Mirror of Zen Blog

Reply to a Reader


For whatever it’s worth, this is a true and complete record of an email exchange I had recently with a reader of this blog. This is the entirety of the dialogue:

Question: Why do so many “western Buddhists” have a view aligned to liberalism? Instead of real radicalism and progressivism? Being no-ism is what’s otherwise called liberalism…

Reply: No idea, really.

So many of these enquiries — earnest though they be — remind me of the famous speech by the Buddha, the Parable of the Poisoned-Arrow, which points at our almost insatiable thirst for evermore empty conceptual knowledge, grasping at fleeting empty shadows of mental construction even as our days drip away endlessly into the abyss:

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“Naaaah, I’ll get this. But first, I have some questions…”
"It's just as if a man were wounded with an arrow thickly smeared with poison. His friends and companions, kinsmen and relatives would provide him with a surgeon, and the man would say, 'I won't have this arrow removed until I know whether the man who wounded me was a noble warrior, a priest, a merchant, or a worker.' He would say, 'I won't have this arrow removed until I know the given name and clan name of the man who wounded me... until I know whether he was tall, medium, or short. Until I know whether he was dark, ruddy-brown, or golden-colored, until I know his home village, town, or city, until I know whether the bow with which I was wounded was a long bow or a crossbow, until I know whether the bowstring with which I was wounded was fiber, bamboo threads, sinew, hemp, or bark, until I know whether the shaft with which I was wounded was wild or cultivated, until I know whether the feathers of the shaft with which I was wounded were those of a vulture, a stork, a hawk, a peacock, or another bird, until I know whether the shaft with which I was wounded was bound with the sinew of an ox, a water buffalo, a langur, or a monkey.' He would say, 'I won't have this arrow removed until I know whether the shaft with which I was wounded was that of a common arrow, a curved arrow, a barbed, a calf-toothed, or an oleander arrow.' 

The man would die and those things would still remain unknown to him."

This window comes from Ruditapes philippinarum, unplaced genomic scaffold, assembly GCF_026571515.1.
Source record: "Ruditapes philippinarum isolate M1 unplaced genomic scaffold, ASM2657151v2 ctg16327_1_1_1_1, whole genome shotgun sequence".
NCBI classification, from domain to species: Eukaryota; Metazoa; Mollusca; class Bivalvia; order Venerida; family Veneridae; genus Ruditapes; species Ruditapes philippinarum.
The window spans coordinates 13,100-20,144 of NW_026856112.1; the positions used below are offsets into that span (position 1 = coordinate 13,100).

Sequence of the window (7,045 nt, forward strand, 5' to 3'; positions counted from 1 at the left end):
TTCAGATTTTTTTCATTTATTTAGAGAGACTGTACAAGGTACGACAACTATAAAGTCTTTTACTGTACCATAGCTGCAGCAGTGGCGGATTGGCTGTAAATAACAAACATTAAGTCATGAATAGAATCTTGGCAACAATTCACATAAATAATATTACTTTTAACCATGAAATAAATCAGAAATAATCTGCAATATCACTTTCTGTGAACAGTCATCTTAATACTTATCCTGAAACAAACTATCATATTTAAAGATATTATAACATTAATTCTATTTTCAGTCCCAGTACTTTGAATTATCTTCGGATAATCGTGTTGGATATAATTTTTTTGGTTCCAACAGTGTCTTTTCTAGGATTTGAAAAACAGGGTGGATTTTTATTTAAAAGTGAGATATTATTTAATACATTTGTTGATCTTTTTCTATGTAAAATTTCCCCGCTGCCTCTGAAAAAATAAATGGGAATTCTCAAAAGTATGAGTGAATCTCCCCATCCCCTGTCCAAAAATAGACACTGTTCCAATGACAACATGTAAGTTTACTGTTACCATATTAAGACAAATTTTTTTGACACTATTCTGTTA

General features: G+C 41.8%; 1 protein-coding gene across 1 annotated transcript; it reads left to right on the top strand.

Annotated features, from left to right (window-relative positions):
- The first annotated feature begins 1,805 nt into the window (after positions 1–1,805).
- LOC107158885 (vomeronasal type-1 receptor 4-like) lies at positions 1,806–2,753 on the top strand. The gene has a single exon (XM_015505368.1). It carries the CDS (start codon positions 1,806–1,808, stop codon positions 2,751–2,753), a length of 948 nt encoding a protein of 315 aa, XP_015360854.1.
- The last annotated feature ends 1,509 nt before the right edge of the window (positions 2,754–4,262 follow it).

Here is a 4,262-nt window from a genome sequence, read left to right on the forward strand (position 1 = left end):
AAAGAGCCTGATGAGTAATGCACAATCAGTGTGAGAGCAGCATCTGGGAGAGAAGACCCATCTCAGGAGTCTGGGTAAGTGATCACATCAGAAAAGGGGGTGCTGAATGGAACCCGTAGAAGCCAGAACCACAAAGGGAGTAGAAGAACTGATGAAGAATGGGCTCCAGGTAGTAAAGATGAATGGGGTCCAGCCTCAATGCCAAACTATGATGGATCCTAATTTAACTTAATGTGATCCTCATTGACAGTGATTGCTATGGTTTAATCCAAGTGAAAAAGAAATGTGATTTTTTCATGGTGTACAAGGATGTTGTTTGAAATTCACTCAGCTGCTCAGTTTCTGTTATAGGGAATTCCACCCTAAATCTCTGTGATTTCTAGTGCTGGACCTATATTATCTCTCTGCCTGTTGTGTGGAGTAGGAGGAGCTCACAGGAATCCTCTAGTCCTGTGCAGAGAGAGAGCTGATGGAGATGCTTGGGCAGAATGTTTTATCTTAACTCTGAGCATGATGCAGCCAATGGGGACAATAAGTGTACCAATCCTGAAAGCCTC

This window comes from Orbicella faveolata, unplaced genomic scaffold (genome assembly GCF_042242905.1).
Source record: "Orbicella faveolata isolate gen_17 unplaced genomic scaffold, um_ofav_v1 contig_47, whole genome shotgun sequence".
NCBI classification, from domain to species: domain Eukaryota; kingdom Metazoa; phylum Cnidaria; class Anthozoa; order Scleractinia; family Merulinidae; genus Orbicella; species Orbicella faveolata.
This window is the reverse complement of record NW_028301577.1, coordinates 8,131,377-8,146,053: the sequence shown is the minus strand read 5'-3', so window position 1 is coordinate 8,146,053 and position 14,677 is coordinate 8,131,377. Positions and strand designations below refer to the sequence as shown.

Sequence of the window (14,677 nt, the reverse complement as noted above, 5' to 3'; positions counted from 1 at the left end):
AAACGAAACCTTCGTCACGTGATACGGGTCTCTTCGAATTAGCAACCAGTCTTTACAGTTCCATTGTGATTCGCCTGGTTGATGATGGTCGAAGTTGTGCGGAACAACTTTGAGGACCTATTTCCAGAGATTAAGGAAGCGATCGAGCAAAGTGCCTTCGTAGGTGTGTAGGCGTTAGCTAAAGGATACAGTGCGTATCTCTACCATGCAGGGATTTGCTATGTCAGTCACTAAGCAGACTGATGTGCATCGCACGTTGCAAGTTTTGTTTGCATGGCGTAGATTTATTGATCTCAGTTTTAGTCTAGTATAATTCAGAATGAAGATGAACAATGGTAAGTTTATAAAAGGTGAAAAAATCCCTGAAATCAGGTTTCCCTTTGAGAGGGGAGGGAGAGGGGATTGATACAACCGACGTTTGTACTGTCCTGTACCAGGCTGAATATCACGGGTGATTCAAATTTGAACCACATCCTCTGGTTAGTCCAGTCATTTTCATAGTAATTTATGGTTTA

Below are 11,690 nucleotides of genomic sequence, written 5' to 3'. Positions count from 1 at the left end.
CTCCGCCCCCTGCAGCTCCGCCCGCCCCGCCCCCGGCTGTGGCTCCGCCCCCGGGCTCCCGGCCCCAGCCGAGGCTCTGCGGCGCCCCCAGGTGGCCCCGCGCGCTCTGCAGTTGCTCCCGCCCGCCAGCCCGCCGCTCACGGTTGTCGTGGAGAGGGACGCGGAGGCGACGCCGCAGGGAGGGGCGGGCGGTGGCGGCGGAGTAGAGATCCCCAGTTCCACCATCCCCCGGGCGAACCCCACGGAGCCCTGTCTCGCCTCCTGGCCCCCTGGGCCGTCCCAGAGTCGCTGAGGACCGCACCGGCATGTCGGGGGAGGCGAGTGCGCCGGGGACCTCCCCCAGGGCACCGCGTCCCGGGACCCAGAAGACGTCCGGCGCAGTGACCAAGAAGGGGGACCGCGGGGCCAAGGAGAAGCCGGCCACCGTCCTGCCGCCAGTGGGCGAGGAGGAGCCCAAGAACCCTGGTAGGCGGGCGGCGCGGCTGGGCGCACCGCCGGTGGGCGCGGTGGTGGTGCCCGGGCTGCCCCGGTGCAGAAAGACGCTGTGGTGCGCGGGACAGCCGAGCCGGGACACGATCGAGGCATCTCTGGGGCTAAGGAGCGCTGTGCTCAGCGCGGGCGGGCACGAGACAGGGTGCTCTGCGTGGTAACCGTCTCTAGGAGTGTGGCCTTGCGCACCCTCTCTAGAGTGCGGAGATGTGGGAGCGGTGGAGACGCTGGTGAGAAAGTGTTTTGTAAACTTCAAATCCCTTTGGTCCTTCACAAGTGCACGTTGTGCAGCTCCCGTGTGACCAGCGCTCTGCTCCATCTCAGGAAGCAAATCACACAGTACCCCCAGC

from the Cūḷamālukya Sutta (The Shorter Instructions to Mālukya), a section of the middle-length discourses (Majjhima Nikaya), one of the five sections of the Sutta Pitaka.

Acupuncture at Lunch


There have been many stories on these pages about my years with the eminent Korean Zen master, Bong Cheol Sunim. He was wild, spontaneous, and free. He ate whatever he wanted, he drank whatever he wanted, he smoked wherever and whatever he wanted, and he said whatever he wanted. He was known throughout the temples of Korea as this fearsome tiger-like figure who few dared to approach. If he didn’t approve of your practice, he would just dump a torrent of curses and insults on your head. He was merciless in his all-seeing.

One young monk came to him, the disciple of another great monk who had never once, in over 50 years, ever missed not only the twice-yearly 90-day Kyol Che (“ango”), but even the “middle retreats” in between. The young monk was singing the praises of his master. “My teacher has never missed a single ‘ango’. Not only that, he even participates in the month-long mini-‘ango’ [산절결제] that happens in between the Kyol Che! He is certainly a great monk!”

Others in the room were very impressed — there were half-bows all around the room as he spoke. But Bong Cheol Sunim only smiled sadly. “You stupid idiot! Buddhism does not mean the endless doing of long retreats, OK, you fucking dick? True Buddhism means waking up, and that happens with a burst of power. It’s why most great masters wake up early in their practice, not ‘later’. If he continues to require doing so many retreats, maybe it means your excellent teacher is putting his energy in the wrong direction. What a sad fucking matter!” Sunim took another long drag on his cigarette and said to the now-crestfallen young monk. “I wouldn’t brag so proudly of your teacher’s constant retreats — if you really understood what is the point of Zen, you would probably feel some shame that he has not yet awakened.”

BOOM. Just like that.

One day, we were out for a lunch together at some country hut located nowhere deep in some rice fields among the So Baek Sahn Mountains where the Great Tiger had his lair. Sunim had been feeling a little bit ill for several days. The favored acupuncturist did not have time to come deep into the valley where the hermitage was located — would Sunim consent to a treatment right now? Maybe we could find somewhere near the restaurant with a proper treatment table.

The acupuncturist was delayed, and arrived just after the food arrived on the table. There was no bed or treatment table for Sunim to get some needles in the legs. So, he just had them clear off half of the table and Sunim climbed up and had his acupuncture treatment, just like that, right next to the side-dishes. He told me to keep eating. The other customers were shocked, but they eventually got used to it.

After the meal, Sunim ordered a few more bottles of rice wine and we slept our hot summer sleep right there on the floor of this busy restaurant.

Back at the temple later that day: